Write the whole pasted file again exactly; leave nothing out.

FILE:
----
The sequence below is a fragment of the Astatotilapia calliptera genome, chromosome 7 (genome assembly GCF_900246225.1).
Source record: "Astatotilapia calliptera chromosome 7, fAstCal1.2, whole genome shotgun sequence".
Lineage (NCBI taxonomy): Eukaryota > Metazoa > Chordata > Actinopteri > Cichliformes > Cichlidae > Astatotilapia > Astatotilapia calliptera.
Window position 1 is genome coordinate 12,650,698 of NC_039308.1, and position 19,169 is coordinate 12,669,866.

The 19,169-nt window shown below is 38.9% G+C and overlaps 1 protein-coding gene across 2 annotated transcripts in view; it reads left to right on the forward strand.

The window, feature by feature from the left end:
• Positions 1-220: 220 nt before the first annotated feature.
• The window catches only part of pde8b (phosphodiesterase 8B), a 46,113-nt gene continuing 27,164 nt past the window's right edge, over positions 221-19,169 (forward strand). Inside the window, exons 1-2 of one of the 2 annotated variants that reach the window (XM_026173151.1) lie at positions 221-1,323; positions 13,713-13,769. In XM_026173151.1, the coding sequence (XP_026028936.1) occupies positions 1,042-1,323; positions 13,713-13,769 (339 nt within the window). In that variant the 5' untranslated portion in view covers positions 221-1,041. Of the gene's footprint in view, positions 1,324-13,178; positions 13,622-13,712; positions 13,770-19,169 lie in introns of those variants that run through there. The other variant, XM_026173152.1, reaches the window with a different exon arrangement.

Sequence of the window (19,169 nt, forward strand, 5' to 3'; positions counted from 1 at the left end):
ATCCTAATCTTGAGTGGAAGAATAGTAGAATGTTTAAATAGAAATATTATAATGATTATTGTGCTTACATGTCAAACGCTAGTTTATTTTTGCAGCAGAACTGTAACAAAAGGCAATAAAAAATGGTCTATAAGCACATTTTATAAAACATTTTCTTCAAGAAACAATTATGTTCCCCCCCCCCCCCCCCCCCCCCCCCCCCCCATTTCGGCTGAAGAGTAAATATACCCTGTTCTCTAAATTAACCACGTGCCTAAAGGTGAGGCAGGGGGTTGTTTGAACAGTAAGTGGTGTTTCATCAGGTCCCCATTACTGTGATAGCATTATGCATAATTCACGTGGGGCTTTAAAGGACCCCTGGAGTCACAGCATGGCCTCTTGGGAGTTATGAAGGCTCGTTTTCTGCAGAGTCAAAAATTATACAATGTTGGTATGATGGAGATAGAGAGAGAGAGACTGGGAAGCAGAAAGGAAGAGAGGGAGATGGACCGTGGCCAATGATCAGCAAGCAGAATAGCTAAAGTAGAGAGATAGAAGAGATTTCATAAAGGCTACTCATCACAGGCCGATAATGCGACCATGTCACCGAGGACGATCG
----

The sequence below is a fragment of the Astatotilapia calliptera genome, chromosome 7 (genome assembly GCF_900246225.1).
Source record: "Astatotilapia calliptera chromosome 7, fAstCal1.2, whole genome shotgun sequence".
Lineage (NCBI taxonomy): Eukaryota > Metazoa > Chordata > Actinopteri > Cichliformes > Cichlidae > Astatotilapia > Astatotilapia calliptera.
Window position 1 is genome coordinate 12,650,698 of NC_039308.1, and position 19,169 is coordinate 12,669,866.

The 19,169-nt window shown below is 38.9% G+C and overlaps 1 protein-coding gene across 2 annotated transcripts in view; it reads left to right on the forward strand.

The window, feature by feature from the left end:
• Positions 1-220: 220 nt before the first annotated feature.
• The window catches only part of pde8b (phosphodiesterase 8B), a 46,113-nt gene continuing 27,164 nt past the window's right edge, over positions 221-19,169 (forward strand). Inside the window, exons 1-2 of one of the 2 annotated variants that reach the window (XM_026173151.1) lie at positions 221-1,323; positions 13,713-13,769. In XM_026173151.1, the coding sequence (XP_026028936.1) occupies positions 1,042-1,323; positions 13,713-13,769 (339 nt within the window). In that variant the 5' untranslated portion in view covers positions 221-1,041. Of the gene's footprint in view, positions 1,324-13,178; positions 13,622-13,712; positions 13,770-19,169 lie in introns of those variants that run through there. The other variant, XM_026173152.1, reaches the window with a different exon arrangement.

Sequence of the window (19,169 nt, forward strand, 5' to 3'; positions counted from 1 at the left end):
ATCCTAATCTTGAGTGGAAGAATAGTAGAATGTTTAAATAGAAATATTATAATGATTATTGTGCTTACATGTCAAACGCTAGTTTATTTTTGCAGCAGAACTGTAACAAAAGGCAATAAAAAATGGTCTATAAGCACATTTTATAAAACATTTTCTTCAAGAAACAATTATGTTCCCCCCCCCCCCCCCCCCCCCCCCCCCCCCATTTCGGCTGAAGAGTAAATATACCCTGTTCTCTAAATTAACCACGTGCCTAAAGGTGAGGCAGGGGGTTGTTTGAACAGTAAGTGGTGTTTCATCAGGTCCCCATTACTGTGATAGCATTATGCATAATTCACGTGGGGCTTTAAAGGACCCCTGGAGTCACAGCATGGCCTCTTGGGAGTTATGAAGGCTCGTTTTCTGCAGAGTCAAAAATTATACAATGTTGGTATGATGGAGATAGAGAGAGAGAGACTGGGAAGCAGAAAGGAAGAGAGGGAGATGGACCGTGGCCAATGATCAGCAAGCAGAATAGCTAAAGTAGAGAGATAGAAGAGATTTCATAAAGGCTACTCATCACAGGCCGATAATGCGACCATGTCACCGAGGACGATCG